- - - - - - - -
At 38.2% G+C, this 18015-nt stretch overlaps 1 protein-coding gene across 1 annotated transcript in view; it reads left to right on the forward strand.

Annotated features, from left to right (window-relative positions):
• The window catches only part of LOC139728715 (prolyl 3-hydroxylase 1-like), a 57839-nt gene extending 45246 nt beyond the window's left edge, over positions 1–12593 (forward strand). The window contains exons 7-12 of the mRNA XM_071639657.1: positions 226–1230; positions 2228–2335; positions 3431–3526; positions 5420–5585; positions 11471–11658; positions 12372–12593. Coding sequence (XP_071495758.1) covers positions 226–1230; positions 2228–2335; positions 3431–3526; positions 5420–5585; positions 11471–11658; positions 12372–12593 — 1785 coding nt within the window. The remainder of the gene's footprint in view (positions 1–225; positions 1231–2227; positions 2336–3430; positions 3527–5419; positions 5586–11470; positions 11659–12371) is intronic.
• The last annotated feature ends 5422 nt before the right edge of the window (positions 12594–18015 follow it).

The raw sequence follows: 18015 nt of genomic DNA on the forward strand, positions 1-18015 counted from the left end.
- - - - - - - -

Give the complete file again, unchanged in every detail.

At 38.2% G+C, this 18015-nt stretch overlaps 1 protein-coding gene across 1 annotated transcript in view; it reads left to right on the forward strand.

Annotated features, from left to right (window-relative positions):
• The window catches only part of LOC139728715 (prolyl 3-hydroxylase 1-like), a 57839-nt gene extending 45246 nt beyond the window's left edge, over positions 1–12593 (forward strand). The window contains exons 7-12 of the mRNA XM_071639657.1: positions 226–1230; positions 2228–2335; positions 3431–3526; positions 5420–5585; positions 11471–11658; positions 12372–12593. Coding sequence (XP_071495758.1) covers positions 226–1230; positions 2228–2335; positions 3431–3526; positions 5420–5585; positions 11471–11658; positions 12372–12593 — 1785 coding nt within the window. The remainder of the gene's footprint in view (positions 1–225; positions 1231–2227; positions 2336–3430; positions 3527–5419; positions 5586–11470; positions 11659–12371) is intronic.
• The last annotated feature ends 5422 nt before the right edge of the window (positions 12594–18015 follow it).

The raw sequence follows: 18015 nt of genomic DNA on the forward strand, positions 1-18015 counted from the left end.